July 18, 2017 by Loulwa
When you think of ‘networking’, many images spring to mind.
A salesperson, suited and booted, knocking on your door with their best smile on. A crowd of self-conscious university students clutching handfuls of freebie canapés and glasses of lukewarm white wine, trying to look like they know what they’re doing. Or, you might picture the more intangible networks of social media; a flurry of memes, emojis and 40-character declarations.
Networks take different forms and have done so throughout history. But, our Showcase last week, facilitated by our Business Development Director, Nab, revealed that there are common threads that make all networks meaningful, and essential, to human interaction.
Whether it’s a global trade route like the Silk Road, professional organisations and unions, or even the networks of neurones in our brains, connectedness is something fundamental to our lives. What’s different today, as Nab demonstrated, is that new networking tools and technologies are developing at an unprecedented speed. In the last 10 years alone, more information-sharing technologies and platforms have been developed than in any other period. The advent of smartphones has only helped to accelerate this process – it’s almost hard to believe that the iPhone was first released in 2007, given the rate of change since.
The question we were all asking was whether these new technologies have improved our networks, diminished them, or just made them different. Critics of social media often make a distinction between quantity and quality – you may have 1,000 ‘friends’ on Facebook, but how many of them are really your friends? The reality is that many of our human interactions today take place ‘virtually’ on social media platforms, through a variety of visual and textual forms. Are these interactions necessarily superficial? Probably not. The networks that people build online are as important, influential and meaningful as those that were previously lived out in person. They can even form the basis of peoples’ careers – think of the sponsored stars of Instagram. What is more likely, is that our concept of ‘networks’ and ‘friendships’ now have different meanings than they did 30, or even 10 years ago.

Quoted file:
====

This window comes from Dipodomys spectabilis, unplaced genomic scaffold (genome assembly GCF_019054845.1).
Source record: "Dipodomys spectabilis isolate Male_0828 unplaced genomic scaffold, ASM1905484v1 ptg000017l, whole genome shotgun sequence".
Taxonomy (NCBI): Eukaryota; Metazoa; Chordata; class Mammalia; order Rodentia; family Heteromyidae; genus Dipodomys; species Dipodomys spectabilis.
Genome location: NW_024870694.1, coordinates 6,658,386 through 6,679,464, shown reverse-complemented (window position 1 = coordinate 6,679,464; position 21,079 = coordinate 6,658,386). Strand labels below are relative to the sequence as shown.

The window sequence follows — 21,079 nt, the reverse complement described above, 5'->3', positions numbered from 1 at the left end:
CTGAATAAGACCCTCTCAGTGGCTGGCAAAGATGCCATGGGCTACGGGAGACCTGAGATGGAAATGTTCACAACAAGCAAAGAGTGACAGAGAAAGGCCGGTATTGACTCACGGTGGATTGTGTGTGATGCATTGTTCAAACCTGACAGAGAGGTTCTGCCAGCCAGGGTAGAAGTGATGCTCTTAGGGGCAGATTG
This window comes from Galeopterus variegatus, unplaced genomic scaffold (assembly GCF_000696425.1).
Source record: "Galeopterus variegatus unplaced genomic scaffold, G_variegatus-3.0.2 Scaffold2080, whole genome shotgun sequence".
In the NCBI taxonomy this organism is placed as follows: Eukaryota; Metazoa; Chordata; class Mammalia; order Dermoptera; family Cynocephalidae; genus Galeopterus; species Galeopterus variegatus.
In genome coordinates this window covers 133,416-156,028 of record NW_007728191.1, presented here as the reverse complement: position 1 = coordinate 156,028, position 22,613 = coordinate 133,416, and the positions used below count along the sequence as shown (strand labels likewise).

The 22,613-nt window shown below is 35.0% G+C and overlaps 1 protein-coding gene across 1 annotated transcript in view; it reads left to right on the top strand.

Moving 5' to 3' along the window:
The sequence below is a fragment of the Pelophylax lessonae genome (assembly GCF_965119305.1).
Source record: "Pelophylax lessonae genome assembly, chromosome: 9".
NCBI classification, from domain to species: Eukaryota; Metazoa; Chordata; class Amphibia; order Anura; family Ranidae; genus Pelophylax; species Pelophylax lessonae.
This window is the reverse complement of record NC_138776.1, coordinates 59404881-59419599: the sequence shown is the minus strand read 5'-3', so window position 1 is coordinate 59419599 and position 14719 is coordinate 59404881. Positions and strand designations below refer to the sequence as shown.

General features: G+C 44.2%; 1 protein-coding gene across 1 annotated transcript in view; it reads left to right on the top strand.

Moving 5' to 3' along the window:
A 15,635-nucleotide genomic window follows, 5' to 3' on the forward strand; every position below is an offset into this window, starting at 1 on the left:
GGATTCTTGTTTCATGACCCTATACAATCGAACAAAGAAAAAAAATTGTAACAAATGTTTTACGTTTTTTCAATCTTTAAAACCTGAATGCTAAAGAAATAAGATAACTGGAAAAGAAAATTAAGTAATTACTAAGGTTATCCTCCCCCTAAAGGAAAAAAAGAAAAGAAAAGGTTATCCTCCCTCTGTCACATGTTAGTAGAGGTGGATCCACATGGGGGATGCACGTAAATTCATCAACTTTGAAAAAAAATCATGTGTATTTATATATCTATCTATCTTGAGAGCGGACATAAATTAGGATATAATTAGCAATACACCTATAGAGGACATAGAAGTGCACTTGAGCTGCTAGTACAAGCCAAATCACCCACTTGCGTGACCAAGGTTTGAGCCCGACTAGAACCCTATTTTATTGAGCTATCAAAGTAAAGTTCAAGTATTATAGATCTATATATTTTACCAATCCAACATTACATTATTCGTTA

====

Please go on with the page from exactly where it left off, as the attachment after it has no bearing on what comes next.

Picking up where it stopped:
Nab argued that networking is fundamentally about connecting experience. This concept is not less, but even more relevant in the age of social media, where experiences drive meaning and engagement. The ways in which we get the most out of our networks also remain much the same; we need to put in time, effort and sincerity to make the best connections. We also need to be attentive to the abundance within networks in order to differentiate amongst others, as well as the need for reciprocity and giving without expectation. These all help to build trust, which is the foundation of a true and strong network.
Although human interactions still seem to rely on certain principles, like trust, technology has certainly had an impact. The six degrees of separation theory is ever more relevant in an age of globalisation and digital communication – a recent study by Microsoft, based on 30 billion electronic messages, showed that we are all separated by precisely 6.6 degrees. So, if networking is a way of connecting experience, what impact does our increased connectedness have?
Better or worse experiences? Or, just…different?
What we do know is that there’s more to networking than mingling over canapés – we may even be doing it without realising.